NYU grad employees note that having Democrats in power doesn’t assure favorable treatment for unions, pointing to Jacob Lew, recently appointed chief of staff for the Obama White House. Lew worked for the NYU administration during GSOC’s strike and played a key role in busting their union.
“We imagine universities are spaces of progressive politics and building the types of communities we want to see in the world,” Canfield said. “But universities are surprisingly formidable opponents of organizing graduate workers.”
Andrew Yale, an organizer with the University of Chicago’s Graduate Students United (GSU), says such unions are a counter-force to “the corporate university.” “Graduate student organizing has developed alongside the increasing marketization of higher education,” he said, “and as we move towards ideas like ‘charter universities,’ we are seeing a business-minded attitude towards higher education.”
In such an atmosphere, he says, graduate employee unions can defend academic freedom and insert themselves into decision-making through collective bargaining. Canfield notes that the fight for grad workers is particularly important at a time when many private universities have their sights set on expansion.
Separated at Birth
The Brown decision created a disconnect with public universities, which are subject to state labor laws, not the decisions of the NLRB, and have more than 30 recognized graduate employee unions.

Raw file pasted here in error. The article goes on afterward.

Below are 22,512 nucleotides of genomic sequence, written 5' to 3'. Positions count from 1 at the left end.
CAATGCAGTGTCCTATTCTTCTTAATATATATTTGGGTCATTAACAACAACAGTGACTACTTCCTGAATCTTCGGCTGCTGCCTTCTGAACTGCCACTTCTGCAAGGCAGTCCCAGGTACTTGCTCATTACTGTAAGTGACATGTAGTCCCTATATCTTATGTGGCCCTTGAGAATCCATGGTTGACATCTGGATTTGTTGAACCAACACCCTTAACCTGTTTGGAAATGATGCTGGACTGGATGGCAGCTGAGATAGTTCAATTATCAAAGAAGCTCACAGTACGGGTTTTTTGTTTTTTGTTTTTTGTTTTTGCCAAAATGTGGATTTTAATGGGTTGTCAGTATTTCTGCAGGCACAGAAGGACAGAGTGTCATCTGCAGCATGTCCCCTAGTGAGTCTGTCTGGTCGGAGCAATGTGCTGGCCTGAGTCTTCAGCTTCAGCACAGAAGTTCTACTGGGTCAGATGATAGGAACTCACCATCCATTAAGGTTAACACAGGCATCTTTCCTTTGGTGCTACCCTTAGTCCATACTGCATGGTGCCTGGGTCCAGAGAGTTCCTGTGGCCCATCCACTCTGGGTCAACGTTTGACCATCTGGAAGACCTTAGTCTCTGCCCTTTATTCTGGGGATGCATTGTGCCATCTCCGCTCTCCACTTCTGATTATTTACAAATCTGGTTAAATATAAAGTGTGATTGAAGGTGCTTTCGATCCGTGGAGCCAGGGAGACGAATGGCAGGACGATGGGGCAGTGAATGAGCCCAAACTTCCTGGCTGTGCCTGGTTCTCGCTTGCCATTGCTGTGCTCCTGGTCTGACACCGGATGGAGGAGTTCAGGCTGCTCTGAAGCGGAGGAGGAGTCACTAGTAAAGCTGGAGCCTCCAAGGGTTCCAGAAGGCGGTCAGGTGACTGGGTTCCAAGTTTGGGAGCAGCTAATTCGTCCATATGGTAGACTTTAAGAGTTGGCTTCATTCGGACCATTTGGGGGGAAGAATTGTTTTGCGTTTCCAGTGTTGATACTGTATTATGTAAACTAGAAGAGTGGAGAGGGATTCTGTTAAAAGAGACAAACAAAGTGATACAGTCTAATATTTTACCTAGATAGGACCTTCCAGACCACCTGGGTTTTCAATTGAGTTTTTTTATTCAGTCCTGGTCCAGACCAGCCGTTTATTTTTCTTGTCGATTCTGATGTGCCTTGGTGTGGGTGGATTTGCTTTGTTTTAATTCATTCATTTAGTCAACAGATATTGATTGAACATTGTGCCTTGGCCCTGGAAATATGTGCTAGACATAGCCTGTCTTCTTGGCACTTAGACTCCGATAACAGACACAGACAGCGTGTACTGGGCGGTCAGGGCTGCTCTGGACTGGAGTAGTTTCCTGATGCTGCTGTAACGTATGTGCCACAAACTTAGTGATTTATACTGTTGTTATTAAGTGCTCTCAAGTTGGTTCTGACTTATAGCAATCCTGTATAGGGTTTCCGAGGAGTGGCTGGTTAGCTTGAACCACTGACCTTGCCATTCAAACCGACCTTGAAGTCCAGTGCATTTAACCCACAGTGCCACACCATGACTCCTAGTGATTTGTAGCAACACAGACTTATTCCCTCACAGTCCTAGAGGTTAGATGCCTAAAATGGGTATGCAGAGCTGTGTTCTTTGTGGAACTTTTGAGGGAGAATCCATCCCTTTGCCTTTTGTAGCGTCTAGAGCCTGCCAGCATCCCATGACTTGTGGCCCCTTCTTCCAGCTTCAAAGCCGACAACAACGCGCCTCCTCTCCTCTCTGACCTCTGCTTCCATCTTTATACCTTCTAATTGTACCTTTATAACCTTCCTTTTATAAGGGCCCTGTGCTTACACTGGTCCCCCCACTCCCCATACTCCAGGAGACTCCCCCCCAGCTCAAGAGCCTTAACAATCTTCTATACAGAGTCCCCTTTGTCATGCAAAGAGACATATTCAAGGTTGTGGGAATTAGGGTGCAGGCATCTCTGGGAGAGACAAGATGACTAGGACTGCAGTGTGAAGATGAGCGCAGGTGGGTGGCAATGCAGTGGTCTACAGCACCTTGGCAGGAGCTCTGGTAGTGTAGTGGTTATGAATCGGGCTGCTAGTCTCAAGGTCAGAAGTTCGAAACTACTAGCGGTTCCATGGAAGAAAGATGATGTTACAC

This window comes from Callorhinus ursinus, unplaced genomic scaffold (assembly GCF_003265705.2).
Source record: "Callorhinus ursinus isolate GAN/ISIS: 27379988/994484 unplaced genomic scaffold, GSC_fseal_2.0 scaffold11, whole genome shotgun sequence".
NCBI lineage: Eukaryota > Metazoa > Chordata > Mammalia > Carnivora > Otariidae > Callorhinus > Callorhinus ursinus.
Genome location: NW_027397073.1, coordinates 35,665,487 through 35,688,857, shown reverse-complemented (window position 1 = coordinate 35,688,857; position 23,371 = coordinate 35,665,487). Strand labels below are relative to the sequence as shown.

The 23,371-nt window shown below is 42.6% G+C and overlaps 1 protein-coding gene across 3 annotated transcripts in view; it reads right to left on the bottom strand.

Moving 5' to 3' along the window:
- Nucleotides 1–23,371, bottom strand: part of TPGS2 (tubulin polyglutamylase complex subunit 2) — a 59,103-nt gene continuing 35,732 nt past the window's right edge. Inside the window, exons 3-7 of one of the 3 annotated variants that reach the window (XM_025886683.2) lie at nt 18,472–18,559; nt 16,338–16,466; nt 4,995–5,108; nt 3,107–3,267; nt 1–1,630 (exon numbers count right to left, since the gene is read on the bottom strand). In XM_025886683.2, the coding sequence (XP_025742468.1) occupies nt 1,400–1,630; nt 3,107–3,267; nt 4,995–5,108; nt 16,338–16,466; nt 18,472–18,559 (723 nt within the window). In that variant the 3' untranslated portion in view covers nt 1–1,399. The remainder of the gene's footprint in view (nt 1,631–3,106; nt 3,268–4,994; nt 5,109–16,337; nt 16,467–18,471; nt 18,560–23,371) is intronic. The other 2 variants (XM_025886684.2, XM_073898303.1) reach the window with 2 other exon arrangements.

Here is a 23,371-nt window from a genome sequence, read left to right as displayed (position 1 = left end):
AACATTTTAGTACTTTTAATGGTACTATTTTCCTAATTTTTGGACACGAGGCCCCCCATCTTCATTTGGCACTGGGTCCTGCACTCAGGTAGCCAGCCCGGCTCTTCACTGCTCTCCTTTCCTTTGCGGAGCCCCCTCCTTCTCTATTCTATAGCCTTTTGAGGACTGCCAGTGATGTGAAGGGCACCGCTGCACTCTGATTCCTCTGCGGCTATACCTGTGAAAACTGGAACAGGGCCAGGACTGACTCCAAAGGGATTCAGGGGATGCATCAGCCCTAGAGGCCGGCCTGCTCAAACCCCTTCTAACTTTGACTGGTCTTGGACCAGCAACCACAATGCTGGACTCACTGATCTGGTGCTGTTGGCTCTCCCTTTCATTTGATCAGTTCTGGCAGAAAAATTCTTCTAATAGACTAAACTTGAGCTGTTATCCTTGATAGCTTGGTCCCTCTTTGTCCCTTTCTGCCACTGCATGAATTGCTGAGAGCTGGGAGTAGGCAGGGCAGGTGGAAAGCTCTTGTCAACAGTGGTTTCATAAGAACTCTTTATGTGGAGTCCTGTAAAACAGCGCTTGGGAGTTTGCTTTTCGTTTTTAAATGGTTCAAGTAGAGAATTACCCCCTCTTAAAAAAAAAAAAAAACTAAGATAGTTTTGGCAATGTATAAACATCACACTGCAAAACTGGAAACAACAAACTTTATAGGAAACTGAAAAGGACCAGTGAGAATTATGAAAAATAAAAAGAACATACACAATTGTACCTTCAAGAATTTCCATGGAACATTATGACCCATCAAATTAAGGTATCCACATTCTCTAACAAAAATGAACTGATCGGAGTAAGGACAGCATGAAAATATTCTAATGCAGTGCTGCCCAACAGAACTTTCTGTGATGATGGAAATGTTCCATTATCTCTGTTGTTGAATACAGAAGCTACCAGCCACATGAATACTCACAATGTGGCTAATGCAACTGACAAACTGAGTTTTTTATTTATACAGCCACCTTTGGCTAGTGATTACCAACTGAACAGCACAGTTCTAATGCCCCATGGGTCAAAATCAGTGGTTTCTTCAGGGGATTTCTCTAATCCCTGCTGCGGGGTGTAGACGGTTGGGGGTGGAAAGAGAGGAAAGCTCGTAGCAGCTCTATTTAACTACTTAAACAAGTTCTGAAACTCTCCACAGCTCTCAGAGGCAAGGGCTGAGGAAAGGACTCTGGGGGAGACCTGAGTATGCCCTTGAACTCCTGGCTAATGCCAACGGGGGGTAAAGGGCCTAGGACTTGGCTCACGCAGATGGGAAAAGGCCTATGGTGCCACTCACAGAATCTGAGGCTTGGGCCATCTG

But if the NLRB comes down on the union’s side, “this would also help us at public universities,” says Jim McAsey, organizer for the grad union at the University of Michigan. “It would bring people into the movement, and there is strength in numbers. Whenever there is an organizing drive, everyone watches.”
U of M union members are facing their own battle with Michigan legislators, who passed a law erasing collective bargaining rights for research assistants, arguing that RAs at state universities are not real state employees. “I hope that if the NLRB overturns the Brown decision it will finally put that asinine argument to bed,” McAsey said.
“Graduate students provide a service in exchange for a wage, which is the literal definition of an employee,” Yale said. “Like any other worker, we should have the right to collectively bargain.”
Critics charge that the Brown decision denied rights to workers at universities increasingly reliant on the labor of graduate employees, as well as adjunct faculty. “NYU and other universities are absolutely dependent on graduate workers,” Canfield said.
Nationwide, between 50 and 70 percent of teaching at universities is done by graduate students or contingent faculty, according to a report by the Coalition of Graduate Employee Unions. As universities lean on graduate labor, the number of tenure-track professors is plummeting: in 1975, 57 percent of college instructors were tenured. By 2007, that number had fallen to just 31 percent.
University of Chicago workers in GSU will jump into action if the board goes their way. GSU, founded in 2007, has never been formally recognized yet has organized around health insurance, women's access to health care, equitable pay, and access to childcare. An affiliate of the Teachers union and the University Professors, GSU has won 100 percent raises for teaching assistants and put on a successful campaign to reduce wait times for gynecologist appointments.
While Yale expects the NLRB decision to be pro-union, he insists that, whatever the outcome, GSU will continue organizing. “As usually happens with labor law, we can't rely on it to advance labor rights,” he says.
Sarah Lazare belongs to the solidarity committee for the graduate employees union at the University of Illinois at Urbana-Champaign.